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A younger crowd looks to alternative financing

May 24, 2012 Philip Burgess

A younger crowd looks to alternative financing
Young people are pursuing alternative finance options when they need fast cash. These solutions, including pawn shop and short term loans, can be viable opportunities to cover potential financial issues when an emergency arises. For people in this age bracket, many of whom are just beginning their careers not long after college graduation, an unexpected expense could mean disaster.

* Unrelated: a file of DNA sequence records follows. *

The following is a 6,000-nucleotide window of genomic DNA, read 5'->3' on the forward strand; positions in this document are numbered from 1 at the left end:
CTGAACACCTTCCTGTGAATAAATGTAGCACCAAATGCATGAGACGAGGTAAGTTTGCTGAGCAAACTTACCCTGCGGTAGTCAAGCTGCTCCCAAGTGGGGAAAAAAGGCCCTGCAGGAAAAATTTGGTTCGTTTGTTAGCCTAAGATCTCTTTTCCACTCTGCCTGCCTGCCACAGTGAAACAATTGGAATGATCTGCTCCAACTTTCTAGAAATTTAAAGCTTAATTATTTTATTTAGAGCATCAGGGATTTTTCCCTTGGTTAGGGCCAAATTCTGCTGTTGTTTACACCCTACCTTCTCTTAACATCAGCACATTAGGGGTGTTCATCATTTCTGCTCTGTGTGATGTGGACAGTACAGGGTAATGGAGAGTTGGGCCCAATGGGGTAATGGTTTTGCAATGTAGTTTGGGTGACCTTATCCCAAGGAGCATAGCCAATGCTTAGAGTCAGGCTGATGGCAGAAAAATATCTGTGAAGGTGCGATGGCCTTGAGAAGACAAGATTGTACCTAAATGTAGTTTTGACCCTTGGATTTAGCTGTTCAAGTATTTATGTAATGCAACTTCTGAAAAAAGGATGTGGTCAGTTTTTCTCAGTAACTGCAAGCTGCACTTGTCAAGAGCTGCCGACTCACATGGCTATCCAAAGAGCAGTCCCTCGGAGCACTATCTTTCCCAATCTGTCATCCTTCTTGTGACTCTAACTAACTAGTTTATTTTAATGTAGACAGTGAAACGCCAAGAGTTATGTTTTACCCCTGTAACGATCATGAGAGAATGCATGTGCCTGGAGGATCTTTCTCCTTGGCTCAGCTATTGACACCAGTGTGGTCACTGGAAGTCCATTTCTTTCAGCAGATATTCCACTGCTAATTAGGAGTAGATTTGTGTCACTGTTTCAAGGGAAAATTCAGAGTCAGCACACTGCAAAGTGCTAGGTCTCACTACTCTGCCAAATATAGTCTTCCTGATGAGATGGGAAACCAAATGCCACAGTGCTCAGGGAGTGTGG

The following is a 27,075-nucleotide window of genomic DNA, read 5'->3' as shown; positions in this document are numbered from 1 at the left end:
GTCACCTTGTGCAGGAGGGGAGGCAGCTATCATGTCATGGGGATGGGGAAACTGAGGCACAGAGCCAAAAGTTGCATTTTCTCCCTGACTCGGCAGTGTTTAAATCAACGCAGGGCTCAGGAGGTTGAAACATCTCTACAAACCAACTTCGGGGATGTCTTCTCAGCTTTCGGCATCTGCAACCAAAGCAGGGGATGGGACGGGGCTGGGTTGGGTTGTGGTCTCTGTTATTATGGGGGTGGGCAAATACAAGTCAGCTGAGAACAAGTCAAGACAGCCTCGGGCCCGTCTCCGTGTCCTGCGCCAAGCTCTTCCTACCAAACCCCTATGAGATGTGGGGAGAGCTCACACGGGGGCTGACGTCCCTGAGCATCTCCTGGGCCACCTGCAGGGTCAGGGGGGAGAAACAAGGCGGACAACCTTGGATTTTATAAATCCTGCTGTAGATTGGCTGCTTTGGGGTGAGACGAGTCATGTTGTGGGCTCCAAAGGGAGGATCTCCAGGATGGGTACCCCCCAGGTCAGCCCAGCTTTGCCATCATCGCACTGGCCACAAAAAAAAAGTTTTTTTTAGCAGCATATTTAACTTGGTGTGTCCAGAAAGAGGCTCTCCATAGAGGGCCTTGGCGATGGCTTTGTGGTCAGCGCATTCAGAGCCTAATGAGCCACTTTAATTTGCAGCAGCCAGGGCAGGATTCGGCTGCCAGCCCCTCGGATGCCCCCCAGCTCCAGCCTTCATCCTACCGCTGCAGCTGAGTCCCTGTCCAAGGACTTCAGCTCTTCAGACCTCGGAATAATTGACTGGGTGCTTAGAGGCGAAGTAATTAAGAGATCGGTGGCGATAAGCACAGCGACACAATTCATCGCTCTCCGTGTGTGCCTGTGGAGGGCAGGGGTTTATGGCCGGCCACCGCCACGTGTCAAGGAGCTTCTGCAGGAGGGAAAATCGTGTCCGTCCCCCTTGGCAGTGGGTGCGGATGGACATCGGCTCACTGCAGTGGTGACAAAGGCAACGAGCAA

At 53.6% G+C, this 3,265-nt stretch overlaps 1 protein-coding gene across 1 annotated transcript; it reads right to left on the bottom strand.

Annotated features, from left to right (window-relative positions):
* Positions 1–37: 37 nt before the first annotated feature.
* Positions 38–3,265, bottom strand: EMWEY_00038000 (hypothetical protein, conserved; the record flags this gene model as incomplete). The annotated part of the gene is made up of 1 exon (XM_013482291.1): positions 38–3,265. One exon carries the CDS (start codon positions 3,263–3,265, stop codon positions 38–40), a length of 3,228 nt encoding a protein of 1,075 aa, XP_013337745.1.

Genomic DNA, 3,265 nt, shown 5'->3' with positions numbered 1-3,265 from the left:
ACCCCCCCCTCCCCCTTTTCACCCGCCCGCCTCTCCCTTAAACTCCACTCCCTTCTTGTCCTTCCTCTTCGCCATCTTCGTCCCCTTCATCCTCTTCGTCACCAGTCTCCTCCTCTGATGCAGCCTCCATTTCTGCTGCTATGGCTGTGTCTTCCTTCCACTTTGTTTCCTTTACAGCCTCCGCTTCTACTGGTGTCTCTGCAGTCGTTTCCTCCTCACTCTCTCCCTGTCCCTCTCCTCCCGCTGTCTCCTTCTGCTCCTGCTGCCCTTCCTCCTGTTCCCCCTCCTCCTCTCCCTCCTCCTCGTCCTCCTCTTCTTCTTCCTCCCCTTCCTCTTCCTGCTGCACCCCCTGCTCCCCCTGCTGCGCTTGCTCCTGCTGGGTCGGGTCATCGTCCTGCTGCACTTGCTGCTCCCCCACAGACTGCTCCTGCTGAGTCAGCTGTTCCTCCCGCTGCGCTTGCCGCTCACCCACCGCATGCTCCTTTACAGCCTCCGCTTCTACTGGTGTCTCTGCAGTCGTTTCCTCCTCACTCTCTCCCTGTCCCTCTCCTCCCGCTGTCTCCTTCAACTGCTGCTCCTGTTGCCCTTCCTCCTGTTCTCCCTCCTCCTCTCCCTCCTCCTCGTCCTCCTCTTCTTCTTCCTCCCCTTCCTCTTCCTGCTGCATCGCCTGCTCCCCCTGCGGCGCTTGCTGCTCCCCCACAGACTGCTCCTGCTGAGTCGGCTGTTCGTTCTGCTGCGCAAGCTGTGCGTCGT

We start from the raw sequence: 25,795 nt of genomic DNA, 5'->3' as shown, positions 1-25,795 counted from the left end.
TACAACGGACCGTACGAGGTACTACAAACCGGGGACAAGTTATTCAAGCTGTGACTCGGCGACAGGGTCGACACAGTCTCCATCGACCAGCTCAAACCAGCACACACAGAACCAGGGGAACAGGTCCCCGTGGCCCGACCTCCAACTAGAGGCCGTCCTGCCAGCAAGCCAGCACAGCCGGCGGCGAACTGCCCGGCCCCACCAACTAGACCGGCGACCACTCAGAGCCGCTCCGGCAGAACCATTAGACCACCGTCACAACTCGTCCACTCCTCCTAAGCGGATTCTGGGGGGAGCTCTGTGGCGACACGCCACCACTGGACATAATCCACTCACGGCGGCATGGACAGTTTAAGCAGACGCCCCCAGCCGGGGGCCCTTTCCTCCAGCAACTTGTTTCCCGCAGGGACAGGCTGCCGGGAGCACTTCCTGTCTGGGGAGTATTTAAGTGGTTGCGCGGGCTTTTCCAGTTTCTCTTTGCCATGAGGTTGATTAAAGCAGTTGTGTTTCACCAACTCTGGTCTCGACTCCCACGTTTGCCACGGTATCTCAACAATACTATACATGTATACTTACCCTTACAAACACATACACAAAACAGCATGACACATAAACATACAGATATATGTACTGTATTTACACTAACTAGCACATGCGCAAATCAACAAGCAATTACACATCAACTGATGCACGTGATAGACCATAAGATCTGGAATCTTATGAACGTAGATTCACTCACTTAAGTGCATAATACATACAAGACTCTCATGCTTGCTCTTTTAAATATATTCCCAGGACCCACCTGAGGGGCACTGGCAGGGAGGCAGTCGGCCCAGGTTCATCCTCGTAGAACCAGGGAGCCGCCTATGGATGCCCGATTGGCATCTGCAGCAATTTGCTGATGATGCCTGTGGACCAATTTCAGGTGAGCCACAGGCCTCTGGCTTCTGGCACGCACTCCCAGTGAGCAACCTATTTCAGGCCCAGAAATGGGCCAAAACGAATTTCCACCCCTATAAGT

A recent Think Finance survey found younger Americans are relying on nontraditional loans when an unexpected cost becomes urgent. Lenders may want to take note of the results and begin marketing toward a younger crowd that could benefit greatly from fast cash in an emergency. Alternative financing popular no matter salary Researchers at Think Finance set out to disprove the theory that only the poorest of consumers need to rely on loans to cover unforeseen expenses. They found Millennials - people between 18 and 34 years old - are relying heavily on alternative financial services in a costly situation, especially when they do not use a bank regularly, and are largely satisfied with their experience. People under 18 are not qualified to take out non traditional loans, including short term advances, instapaydayloan.com explained. The source said because teens younger than that, though they may have a job, are largely still in high school and do not have the means to pay the sum back. The rule was put in place to not only protect consumers, but also lenders, who risk losing money. The Think Finance survey noted there are certain types of loans people rely on regardless of income, including pawn shop loans and prepaid debit cards. While 29 percent of those who make less than $25,000 annually have relied on pawn brokers for fast cash in the past, the same can be said about 21 percent of Millennials who make between $50,000 and $74,999. Survey reverses common thinking Researchers found there were certain non traditional loans used by a younger set that have a mid to high salaries. Short term loans, in particular, were more common for people in a higher income bracket. Fifteen percent of people who made less than $25,000 a year have applied for short term loans, the survey said, while 22 percent of those making between $50,000 and $74,999 annually have used the sums to cover an expense. The same trend can be seen in the bank direct deposit advance and other emergency cash sectors. More than 80 percent of those who have used these services had either a positive or neutral experience. "This study confirms that young people across the spectrum have a need for the convenience, utility and flexibility that alternative financial services provide," Think Finance CEO Ken Rees explained.